Teinosuke Kinugasa’s colorful (literally – not figuratively) chamber drama Gate of Hell (1953) took home a slew of awards from 1954-1955 from Cannes to the Oscars. It quickly became one of the most beloved and acclaimed Japanese films of the post-WWII era. Then, as film scholar Stephen Prince notes in his essay accompanying the new Criterion release (on DVD and Blu-Ray), it was largely forgotten because the film stock that made its colors so vibrant and saturated was incredibly fragile. Like the emulsion itself, Gate of Hell faded into cinema memory. Now, thanks to a beautiful restoration, it’s back to be admired.
The film begins as a complex drama centered around the Heiji Rebellion of 1160, in which a rival clan of warriors attacked Kyoto and took the two Emperors prisoner. Stuck in the middle of the rebellion is Morito (Kazuo Hasegawa), a samurai whose allegiance is to the Emperor…despite the fact that his brother is one of the leaders of the rebels. Morito is a loyal and brave samurai who is tasked with protecting Lady Kesa (Japanese icon Machiko Kyō, who also starred in Rashomon and Ugetsu), a woman disguised as the Empress to mislead the rebels. Almost instantly, Morito falls in love with the disguised Kesa. When the rebellion is quashed with Morito’s help, he discovers that Kesa is actually not the Empress and requests that a nobleman approach her so they can be married. The nobleman informs the warrior that she is married to Wataru (Isao Yamagata) and that he should give up on his foolish dream.
The scope of the film suddenly retracts, focusing on the triangle formed by Morito, Kesa, and Wataru. Morito’s infatuation turns into obsession, as he insists that he will win Kesa’s heart. Gate of Hell, however, is not a tale of forbidden love. Kesa is happily married to Wataru, a man as noble as he is understanding. He does not resent Morito for being attracted to his wife, nor does he try to blame Kesa for his advances. Kesa and Wataru think the obsession will eventually go away when the samurai sees that they are happily married. Tragically, it does not.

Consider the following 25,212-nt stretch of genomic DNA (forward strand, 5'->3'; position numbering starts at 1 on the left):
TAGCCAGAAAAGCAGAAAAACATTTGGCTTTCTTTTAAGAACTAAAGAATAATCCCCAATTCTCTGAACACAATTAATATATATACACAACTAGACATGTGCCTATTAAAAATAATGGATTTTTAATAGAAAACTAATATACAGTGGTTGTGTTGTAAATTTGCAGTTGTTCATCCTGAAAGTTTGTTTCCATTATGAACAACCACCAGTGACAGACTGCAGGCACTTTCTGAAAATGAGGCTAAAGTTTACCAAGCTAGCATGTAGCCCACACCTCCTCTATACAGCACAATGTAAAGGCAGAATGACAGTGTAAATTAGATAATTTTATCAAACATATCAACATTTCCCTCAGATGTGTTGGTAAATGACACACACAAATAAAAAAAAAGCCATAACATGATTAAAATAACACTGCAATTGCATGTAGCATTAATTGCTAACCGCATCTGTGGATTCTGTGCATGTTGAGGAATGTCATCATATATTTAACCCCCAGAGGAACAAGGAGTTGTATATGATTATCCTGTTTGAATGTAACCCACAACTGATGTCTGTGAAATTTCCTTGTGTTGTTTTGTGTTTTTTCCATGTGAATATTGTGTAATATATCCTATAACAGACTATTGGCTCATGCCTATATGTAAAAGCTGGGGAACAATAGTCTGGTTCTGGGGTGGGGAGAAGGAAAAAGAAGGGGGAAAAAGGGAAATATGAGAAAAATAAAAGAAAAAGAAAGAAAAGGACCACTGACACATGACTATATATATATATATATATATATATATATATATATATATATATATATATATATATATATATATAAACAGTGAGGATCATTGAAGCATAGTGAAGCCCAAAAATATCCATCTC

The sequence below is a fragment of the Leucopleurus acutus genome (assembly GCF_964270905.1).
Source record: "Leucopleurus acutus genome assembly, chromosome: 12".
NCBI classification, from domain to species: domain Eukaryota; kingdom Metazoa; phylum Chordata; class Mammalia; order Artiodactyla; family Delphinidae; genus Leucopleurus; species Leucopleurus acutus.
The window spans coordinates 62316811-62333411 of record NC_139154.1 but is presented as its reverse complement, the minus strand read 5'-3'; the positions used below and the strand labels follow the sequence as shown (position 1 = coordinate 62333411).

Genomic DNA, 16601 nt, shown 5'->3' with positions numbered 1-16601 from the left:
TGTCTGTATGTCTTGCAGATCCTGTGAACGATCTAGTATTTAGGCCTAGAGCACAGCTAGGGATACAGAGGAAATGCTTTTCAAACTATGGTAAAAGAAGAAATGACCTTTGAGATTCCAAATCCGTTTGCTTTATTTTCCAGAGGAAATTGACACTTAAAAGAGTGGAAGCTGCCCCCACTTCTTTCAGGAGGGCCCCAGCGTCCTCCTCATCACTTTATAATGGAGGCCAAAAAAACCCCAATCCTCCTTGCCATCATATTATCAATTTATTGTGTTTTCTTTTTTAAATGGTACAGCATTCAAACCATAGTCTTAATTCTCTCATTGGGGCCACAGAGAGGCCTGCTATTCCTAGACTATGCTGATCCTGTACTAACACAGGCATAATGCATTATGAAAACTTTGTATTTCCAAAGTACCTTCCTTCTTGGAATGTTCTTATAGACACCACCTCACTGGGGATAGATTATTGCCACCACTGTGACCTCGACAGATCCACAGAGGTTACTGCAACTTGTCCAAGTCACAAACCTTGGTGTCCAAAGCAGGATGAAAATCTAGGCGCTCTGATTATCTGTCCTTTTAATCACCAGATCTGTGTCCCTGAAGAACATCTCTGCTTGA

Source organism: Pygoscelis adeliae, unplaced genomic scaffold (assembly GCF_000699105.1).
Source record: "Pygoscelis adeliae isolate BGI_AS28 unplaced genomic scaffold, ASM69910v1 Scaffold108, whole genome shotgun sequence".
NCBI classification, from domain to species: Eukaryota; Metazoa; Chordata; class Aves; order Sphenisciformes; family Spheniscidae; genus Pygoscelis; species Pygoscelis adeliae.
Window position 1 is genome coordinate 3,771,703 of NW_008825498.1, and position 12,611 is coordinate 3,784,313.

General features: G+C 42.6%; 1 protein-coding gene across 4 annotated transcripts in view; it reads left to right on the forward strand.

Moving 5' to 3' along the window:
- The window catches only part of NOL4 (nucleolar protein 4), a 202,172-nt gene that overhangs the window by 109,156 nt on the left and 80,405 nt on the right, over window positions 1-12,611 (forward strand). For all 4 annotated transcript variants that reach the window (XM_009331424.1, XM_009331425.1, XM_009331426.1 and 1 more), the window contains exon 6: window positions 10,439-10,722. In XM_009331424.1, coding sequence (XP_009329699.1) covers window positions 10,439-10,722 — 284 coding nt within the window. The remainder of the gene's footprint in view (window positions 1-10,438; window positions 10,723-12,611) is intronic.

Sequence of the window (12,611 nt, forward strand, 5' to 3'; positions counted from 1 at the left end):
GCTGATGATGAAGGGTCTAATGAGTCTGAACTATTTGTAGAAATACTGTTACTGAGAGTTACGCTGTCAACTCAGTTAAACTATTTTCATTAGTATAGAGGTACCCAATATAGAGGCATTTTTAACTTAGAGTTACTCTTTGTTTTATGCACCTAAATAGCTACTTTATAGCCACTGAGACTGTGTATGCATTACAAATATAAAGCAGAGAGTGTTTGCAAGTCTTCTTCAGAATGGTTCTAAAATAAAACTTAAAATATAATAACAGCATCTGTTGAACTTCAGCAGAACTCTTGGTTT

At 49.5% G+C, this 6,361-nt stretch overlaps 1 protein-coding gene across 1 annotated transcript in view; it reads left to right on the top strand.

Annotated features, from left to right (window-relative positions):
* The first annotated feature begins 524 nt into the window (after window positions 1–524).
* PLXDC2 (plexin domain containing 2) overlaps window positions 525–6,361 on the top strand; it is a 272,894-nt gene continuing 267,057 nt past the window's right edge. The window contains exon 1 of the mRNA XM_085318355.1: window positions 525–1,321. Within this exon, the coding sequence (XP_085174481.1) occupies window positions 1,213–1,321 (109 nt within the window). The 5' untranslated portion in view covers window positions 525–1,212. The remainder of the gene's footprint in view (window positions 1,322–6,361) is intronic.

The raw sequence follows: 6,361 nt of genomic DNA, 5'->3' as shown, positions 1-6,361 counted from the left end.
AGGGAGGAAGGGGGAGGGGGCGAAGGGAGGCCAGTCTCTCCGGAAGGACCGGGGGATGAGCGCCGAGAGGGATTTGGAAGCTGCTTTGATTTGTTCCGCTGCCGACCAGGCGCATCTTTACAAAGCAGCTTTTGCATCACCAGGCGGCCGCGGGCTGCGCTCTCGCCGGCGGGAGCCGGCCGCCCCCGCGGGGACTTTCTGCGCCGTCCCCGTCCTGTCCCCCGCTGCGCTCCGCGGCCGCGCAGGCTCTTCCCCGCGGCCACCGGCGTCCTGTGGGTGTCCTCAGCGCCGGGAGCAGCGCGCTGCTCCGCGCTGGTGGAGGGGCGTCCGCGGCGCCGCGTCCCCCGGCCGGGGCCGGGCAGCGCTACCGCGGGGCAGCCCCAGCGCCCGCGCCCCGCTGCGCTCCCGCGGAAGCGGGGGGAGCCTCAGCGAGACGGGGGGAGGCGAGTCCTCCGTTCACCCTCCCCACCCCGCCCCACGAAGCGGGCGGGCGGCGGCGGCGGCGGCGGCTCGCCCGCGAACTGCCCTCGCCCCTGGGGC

Kinugasa’s film is noteworthy because of its color palate (which verges on the expressionism of Powell and Pressburger’s expressionist work), the conflicted characterization of the three leads (even Morito isn’t inherently evil, just misguided), and the performances that the characterization feeds. It is a beautiful film, the Shakespearean equivalent of an ancient Japanese art scroll. My main critique is that – in a film which tries so hard to make its characters psychologically legible – we never really understand Morito’s obsession. Why Kesa? The film suggests that it is equally tied to the class structure (Morito is of a lower class than Kesa and Wataru and perhaps he initially sees the wedding as a means of social mobility) and masculine codes (does Kesa become the object of obsession because Morito is mocked by his fellow men for his desire, thus making his attainment necessary in reasserting himself?) of ancient Japan, but it never fully establishes it. I should note that these implications may come off as being more overt to those more literate in Japanese customs and culture (which I hardly am). So perhaps it’s more of a problem on my end than with the film.
As far as a home video release, Criterion’s treatment here is a disappointment. Typically a brand whose loving treatment only begins with a beautiful restoration and ends with a geyser of bonus features (ranging from commentaries, visual essays, documentaries, and deleted scenes), Gate of Hell is uncharacteristically barren. Aside from the essay by Stephen Prince and the beautiful transfer, there isn’t anything else here to sketch out the film’s context for us. To be fair to the publisher, the producers have realized this and accounted for it in the suggested retail price (the Blu-Ray is $29.95, approximately ten dollars cheaper than the average Criterion HD release). That said, this is one of those few Criterion releases to watch on Hulu Plus or wait for a 50% Barnes and Noble sale. It’s absolutely worth watching (preferably on a large HDTV with the colors calibrated properly) and I’m pleased – despite the lack of bonus features – that Criterion has brought Gate of Hell back from the dead.